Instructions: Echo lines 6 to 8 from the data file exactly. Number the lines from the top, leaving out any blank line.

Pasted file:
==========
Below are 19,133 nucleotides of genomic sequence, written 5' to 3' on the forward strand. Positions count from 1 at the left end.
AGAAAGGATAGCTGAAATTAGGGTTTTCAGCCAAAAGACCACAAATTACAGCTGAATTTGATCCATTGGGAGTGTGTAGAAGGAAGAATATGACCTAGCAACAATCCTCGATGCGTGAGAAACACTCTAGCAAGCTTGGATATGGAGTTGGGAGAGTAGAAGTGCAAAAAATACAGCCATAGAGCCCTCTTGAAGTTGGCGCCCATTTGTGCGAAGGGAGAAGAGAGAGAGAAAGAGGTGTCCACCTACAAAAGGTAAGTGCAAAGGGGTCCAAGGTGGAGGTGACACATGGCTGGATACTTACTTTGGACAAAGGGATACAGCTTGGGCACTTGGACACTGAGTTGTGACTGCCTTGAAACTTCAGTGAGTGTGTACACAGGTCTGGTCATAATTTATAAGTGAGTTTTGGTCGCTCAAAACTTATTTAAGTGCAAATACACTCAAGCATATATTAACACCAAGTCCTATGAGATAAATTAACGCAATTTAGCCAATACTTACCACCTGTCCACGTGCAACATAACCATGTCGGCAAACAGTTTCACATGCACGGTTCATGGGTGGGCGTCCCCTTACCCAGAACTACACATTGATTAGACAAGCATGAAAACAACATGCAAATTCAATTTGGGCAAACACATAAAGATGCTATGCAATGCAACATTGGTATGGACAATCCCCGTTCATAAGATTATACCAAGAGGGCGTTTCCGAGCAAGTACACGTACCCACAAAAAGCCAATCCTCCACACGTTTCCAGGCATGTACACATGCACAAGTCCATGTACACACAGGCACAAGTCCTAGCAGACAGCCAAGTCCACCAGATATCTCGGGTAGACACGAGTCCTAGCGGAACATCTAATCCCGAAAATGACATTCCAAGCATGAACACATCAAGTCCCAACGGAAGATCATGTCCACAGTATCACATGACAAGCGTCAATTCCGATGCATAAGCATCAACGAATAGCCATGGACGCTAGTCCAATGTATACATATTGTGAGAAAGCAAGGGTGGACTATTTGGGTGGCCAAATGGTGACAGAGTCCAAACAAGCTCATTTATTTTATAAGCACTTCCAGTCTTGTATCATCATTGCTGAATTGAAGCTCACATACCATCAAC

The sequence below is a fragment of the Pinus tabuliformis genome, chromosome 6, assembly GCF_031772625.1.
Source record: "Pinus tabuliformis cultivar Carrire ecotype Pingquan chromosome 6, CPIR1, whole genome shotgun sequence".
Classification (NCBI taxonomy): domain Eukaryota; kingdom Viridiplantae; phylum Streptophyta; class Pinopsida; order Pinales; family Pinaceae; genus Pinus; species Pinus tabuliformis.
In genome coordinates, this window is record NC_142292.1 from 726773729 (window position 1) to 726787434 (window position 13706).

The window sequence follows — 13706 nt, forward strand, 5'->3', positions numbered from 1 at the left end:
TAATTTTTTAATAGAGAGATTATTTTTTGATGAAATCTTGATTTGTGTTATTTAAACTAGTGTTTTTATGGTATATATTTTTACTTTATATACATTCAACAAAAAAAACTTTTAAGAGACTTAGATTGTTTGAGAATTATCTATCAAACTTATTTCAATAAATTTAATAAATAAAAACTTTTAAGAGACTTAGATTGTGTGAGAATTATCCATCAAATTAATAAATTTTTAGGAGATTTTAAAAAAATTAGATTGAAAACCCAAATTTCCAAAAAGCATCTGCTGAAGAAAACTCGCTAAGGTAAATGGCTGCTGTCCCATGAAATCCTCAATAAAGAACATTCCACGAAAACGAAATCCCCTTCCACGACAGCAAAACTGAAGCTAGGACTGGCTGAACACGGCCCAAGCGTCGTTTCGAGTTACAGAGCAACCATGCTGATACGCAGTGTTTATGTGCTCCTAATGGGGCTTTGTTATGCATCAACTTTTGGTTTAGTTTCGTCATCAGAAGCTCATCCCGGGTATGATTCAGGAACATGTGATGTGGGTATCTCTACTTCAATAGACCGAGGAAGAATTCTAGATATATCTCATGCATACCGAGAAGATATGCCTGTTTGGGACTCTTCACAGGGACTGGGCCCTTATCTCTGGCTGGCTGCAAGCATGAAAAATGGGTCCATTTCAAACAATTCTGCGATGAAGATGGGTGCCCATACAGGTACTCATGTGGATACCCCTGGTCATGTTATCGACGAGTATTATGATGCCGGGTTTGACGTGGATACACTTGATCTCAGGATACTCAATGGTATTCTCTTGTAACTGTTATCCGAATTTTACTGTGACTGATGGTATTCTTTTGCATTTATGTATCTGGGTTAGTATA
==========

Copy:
In genome coordinates, this window is record NC_142292.1 from 726773729 (window position 1) to 726787434 (window position 13706).

The window sequence follows — 13706 nt, forward strand, 5'->3', positions numbered from 1 at the left end:
TAATTTTTTAATAGAGAGATTATTTTTTGATGAAATCTTGATTTGTGTTATTTAAACTAGTGTTTTTATGGTATATATTTTTACTTTATATACATTCAACAAAAAAAACTTTTAAGAGACTTAGATTGTTTGAGAATTATCTATCAAACTTATTTCAATAAATTTAATAAATAAAAACTTTTAAGAGACTTAGATTGTGTGAGAATTATCCATCAAATTAATAAATTTTTAGGAGATTTTAAAAAAATTAGATTGAAAACCCAAATTTCCAAAAAGCATCTGCTGAAGAAAACTCGCTAAGGTAAATGGCTGCTGTCCCATGAAATCCTCAATAAAGAACATTCCACGAAAACGAAATCCCCTTCCACGACAGCAAAACTGAAGCTAGGACTGGCTGAACACGGCCCAAGCGTCGTTTCGAGTTACAGAGCAACCATGCTGATACGCAGTGTTTATGTGCTCCTAATGGGGCTTTGTTATGCATCAACTTTTGGTTTAGTTTCGTCATCAGAAGCTCATCCCGGGTATGATTCAGGAACATGTGATGTGGGTATCTCTACTTCAATAGACCGAGGAAGAATTCTAGATATATCTCATGCATACCGAGAAGATATGCCTGTTTGGGACTCTTCACAGGGACTGGGCCCTTATCTCTGGCTGGCTGCAAGCATGAAAAATGGGTCCATTTCAAACAATTCTGCGATGAAGATGGGTGCCCATACAGGTACTCATGTGGATACCCCTGGTCATGTTATCGACGAGTATTATGATGCCGGGTTTGACGTGGATACACTTGATCTCAGGATACTCAATGGTATTCTCTTGTAACTGTTATCCGAATTTTACTGTGACTGATGGTATTCTTTTGCATTTATGTATCTGGGTTAGTATA